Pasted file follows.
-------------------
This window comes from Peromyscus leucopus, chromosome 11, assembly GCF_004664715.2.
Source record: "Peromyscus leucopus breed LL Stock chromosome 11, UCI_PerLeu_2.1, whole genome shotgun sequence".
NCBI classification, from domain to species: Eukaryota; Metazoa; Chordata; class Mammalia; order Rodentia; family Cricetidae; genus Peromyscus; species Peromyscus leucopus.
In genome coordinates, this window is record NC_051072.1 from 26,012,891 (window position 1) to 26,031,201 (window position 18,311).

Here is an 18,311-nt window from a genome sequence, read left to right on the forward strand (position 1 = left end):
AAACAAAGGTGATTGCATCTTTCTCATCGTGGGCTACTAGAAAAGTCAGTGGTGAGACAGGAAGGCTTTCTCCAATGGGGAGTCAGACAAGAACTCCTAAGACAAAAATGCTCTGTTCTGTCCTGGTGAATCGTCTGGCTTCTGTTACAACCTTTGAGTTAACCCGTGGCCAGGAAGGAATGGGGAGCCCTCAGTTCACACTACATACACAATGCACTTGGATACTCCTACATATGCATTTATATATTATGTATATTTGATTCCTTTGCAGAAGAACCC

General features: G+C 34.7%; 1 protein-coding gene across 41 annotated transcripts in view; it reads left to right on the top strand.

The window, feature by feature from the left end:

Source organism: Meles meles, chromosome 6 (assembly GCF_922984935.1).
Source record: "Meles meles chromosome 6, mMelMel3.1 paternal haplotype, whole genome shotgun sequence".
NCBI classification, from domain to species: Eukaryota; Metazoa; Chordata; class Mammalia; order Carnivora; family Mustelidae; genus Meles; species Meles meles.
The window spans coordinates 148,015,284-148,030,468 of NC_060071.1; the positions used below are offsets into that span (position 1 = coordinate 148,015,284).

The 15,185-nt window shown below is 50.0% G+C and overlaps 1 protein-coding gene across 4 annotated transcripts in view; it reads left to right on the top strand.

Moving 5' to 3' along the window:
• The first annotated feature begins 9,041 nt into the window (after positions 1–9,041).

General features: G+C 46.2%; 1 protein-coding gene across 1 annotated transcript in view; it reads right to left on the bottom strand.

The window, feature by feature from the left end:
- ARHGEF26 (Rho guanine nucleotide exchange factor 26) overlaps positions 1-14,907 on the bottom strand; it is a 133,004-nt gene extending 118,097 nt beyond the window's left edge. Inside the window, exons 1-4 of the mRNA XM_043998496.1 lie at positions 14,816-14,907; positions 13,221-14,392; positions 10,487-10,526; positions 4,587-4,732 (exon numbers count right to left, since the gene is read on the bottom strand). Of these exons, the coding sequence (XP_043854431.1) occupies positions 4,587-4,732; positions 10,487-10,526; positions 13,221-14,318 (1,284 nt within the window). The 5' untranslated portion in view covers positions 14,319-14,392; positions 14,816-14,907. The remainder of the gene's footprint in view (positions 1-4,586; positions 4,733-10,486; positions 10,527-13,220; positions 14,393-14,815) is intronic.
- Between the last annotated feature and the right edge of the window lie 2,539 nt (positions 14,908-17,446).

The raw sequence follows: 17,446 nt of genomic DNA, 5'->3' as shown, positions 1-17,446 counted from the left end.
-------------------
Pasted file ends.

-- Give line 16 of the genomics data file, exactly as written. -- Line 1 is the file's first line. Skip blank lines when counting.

General features: G+C 46.2%; 1 protein-coding gene across 1 annotated transcript in view; it reads right to left on the bottom strand.